Behind career-high 27 points, Chelsea Gray guides Sparks to Game 1 win

Sparks edge Lynx to take Game 1 (1:48)

Chelsea Gray hits a pull-up jumper with seconds remaining to give Los Angeles an 85-84 win over Minnesota in Game 1 of the WNBA Finals. (1:48)

MINNEAPOLIS -- Los Angeles Sparks coach Brian Agler made an analogy earlier this season, reminding his team to rely on his navigation. Think of me as Waze, he told them, referencing the traffic app.

But his point guard, Chelsea Gray -- who hit the winning shot Sunday for Los Angeles in Game 1 of the WNBA Finals -- is probably better than anyone on the team at loosening him up with humor.

"There was a game this season where she wanted to go with a different play than Brian, and he was just looking at her," Sparks guard Alana Beard said. "And Chelsea says, 'OK, you're Waze, but I'm Google Maps. Trust me.'

"There's something about her maturity you don't always see in people her age. On top of her being a great player, she's a great leader."

In Sunday's opening game of the Finals that went from blowout to barn burner, Gray led the Sparks in the right direction: an 85-84 victory. Even if they didn't exactly take the most direct route to get there.

It looked like they would, after getting out to a 28-2 lead in a surreal (nightmarish, for the Lynx) first quarter. But Minnesota came all the way back to take an 84-83 with 6.5 seconds left.

Gray at this point had 25 points, tying her career high. She then broke it with 2 seconds left, taking an inbounds pass from Candace Parker, dribbling to the left side of the free throw line, and hitting a pull-up jumper. Minnesota then had a turnover, and the Sparks had a 1-0 series lead.

"We had the timeout, and I think we needed that to set up," Gray said of her game winner. "And I just knocked it down.

"I think all athletes dream of that moment, you know, especially at this stage. Last year it was Alana, and then it was Nneka [Ogwumike]. I'm glad it went in."

She was referring to the Sparks' two last-second victories in the WNBA Finals last year in Minnesota. Beard hit a jump shot on an assist from Gray in Game 1, and Ogwumike made the shot that won the championship in Game 5, after she had rebounded a Gray miss.

Gray is just 24 -- she'll be 25 next month -- and playing her third season in the WNBA. She had a tough ending to her college career at Duke, suffering knee injuries that cut short both her junior and senior seasons. She was picked No. 11 in the 2014 WNBA draft by Connecticut, and sat out that season recovering.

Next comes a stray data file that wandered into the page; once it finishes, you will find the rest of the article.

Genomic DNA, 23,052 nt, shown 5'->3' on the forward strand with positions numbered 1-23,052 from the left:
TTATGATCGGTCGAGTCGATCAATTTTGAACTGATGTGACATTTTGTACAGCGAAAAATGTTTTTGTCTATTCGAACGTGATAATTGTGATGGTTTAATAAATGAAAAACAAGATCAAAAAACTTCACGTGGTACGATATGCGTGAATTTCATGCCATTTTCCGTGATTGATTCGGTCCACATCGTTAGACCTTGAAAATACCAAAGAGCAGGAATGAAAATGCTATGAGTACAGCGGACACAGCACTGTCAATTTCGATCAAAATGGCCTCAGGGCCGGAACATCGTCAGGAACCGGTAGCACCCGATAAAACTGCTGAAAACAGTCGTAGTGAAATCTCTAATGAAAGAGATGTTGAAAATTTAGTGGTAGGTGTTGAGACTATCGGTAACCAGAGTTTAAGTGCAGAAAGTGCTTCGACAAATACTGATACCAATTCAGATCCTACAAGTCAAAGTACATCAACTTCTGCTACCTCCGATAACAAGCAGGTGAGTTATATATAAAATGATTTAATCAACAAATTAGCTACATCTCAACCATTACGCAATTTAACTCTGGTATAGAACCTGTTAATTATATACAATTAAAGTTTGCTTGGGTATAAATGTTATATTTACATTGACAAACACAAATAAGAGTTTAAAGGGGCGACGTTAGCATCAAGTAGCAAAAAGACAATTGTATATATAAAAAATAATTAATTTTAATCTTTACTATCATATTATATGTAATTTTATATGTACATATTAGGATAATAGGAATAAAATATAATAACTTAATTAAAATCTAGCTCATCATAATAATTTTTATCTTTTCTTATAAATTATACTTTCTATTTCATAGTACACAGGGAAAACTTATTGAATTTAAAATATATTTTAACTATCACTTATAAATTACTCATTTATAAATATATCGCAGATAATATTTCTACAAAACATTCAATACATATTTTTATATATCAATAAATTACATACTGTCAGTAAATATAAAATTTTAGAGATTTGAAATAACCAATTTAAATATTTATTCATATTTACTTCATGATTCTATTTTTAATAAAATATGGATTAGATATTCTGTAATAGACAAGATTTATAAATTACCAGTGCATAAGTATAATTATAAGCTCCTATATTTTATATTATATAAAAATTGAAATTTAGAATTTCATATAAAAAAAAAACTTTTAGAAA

She played one year for the Sun, then was traded to the Sparks before last season. Los Angeles gave up center Jonquel Jones to get Gray, but the deal has worked out for both teams. The Sparks needed a point guard who could score and distribute at a high level. Gray has done that.

Beard, a Duke grad who is 10 years older, reached out to Gray when she was still in college, passing on encouragement. Beard missed two WNBA seasons with ankle injuries, so she understood what Gray was going through.

"I had seen her play, and I had a belief in her talent," Beard said. "Stuff like that is just something you have to get through. And she's gotten through it."

In fact, Gray says now, "It created a mental toughness. Everything happens for a reason, and I'm better for it. When I got hurt in back-to-back years, I didn't know if I would ever be at this point. It was about perseverance."

Gray's performance was critical Sunday, because the Lynx almost pulled off the biggest rally in WNBA Finals history.

"Gray made some really good plays," Lynx coach Cheryl Reeve said. "Some of the things we were trying to get done, we got done. And she still would make a play."

Reeve acknowledged that on Gray's last shot, where she was guarded by Seimone Augustus with Maya Moore coming in to help, the Lynx just weren't able to close in tight enough on her.

But that's because it's hard to crowd Gray. She's nimble enough to give herself space. Like Gray, Sparks guard Odyssey Sims also is a tough player for the Lynx to stop because of her quickness.

"Let's not forget Odyssey and what she did this game," Parker said of Sims, who finished with 16 points and five assists. "She was unbelievable, defensively picking up the ball as well as running in transition. It was a collective effort, then Chels down the stretch really brought us home."

Parker got called for her fourth foul with just over a minute left in the second quarter, which she said impacted her in the second half, especially on defense. Still, she finished with 15 points, 12 rebounds and four assists.

The Lynx went with a smaller lineup and were able to keep creeping back into the game. When they tied the score for the first time, 78-78, with 2:10 left on Moore's layup after she stole a pass from Gray, Williams Arena was a madhouse.

Gray, though, stayed calm. It's one of the things she has learned to do: not get rattled despite the pressure of the game.

"I have sort of watched this develop over the course of two years now," Agler said of Gray's rapid growth while with the Sparks. "Chelsea made some very, very big plays throughout the course of the game."

After the game, though, Gray talked about her mistakes, an indication of how mature she has become even so young.

"I tried to stay poised, but I had too many turnovers," said Gray, who had five giveaways to six assists. "I've gotta be smart about that going into Game 2."

But the fact that the Sparks will enter that game Tuesday with the upper hand was thanks largely to Gray. The opener might not have gone exactly as the Sparks would have mapped it out. But in the biggest moment Sunday, Gray had the answer.